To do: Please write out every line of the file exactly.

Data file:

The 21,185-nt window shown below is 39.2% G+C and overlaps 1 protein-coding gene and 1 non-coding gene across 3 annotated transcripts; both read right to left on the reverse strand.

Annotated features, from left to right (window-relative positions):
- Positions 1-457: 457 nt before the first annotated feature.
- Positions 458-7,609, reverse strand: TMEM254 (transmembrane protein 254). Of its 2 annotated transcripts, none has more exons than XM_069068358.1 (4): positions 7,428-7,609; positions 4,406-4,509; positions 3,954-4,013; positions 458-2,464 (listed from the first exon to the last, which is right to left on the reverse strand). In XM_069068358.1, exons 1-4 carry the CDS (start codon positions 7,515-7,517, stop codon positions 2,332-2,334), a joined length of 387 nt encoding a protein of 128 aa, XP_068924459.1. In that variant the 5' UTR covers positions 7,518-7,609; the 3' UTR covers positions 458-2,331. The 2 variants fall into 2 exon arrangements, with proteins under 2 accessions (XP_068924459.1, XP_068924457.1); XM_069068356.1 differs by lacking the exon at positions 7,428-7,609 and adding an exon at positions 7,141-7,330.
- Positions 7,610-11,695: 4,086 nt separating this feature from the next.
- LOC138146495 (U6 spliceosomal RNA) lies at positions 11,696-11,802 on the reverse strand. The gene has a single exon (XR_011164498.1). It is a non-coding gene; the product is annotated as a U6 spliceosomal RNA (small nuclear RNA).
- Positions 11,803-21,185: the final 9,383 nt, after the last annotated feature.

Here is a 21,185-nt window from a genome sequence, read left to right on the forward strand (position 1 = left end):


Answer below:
The 21,185-nt window shown below is 39.2% G+C and overlaps 1 protein-coding gene and 1 non-coding gene across 3 annotated transcripts; both read right to left on the reverse strand.

Annotated features, from left to right (window-relative positions):
- Positions 1-457: 457 nt before the first annotated feature.
- Positions 458-7,609, reverse strand: TMEM254 (transmembrane protein 254). Of its 2 annotated transcripts, none has more exons than XM_069068358.1 (4): positions 7,428-7,609; positions 4,406-4,509; positions 3,954-4,013; positions 458-2,464 (listed from the first exon to the last, which is right to left on the reverse strand). In XM_069068358.1, exons 1-4 carry the CDS (start codon positions 7,515-7,517, stop codon positions 2,332-2,334), a joined length of 387 nt encoding a protein of 128 aa, XP_068924459.1. In that variant the 5' UTR covers positions 7,518-7,609; the 3' UTR covers positions 458-2,331. The 2 variants fall into 2 exon arrangements, with proteins under 2 accessions (XP_068924459.1, XP_068924457.1); XM_069068356.1 differs by lacking the exon at positions 7,428-7,609 and adding an exon at positions 7,141-7,330.
- Positions 7,610-11,695: 4,086 nt separating this feature from the next.
- LOC138146495 (U6 spliceosomal RNA) lies at positions 11,696-11,802 on the reverse strand. The gene has a single exon (XR_011164498.1). It is a non-coding gene; the product is annotated as a U6 spliceosomal RNA (small nuclear RNA).
- Positions 11,803-21,185: the final 9,383 nt, after the last annotated feature.

Here is a 21,185-nt window from a genome sequence, read left to right on the forward strand (position 1 = left end):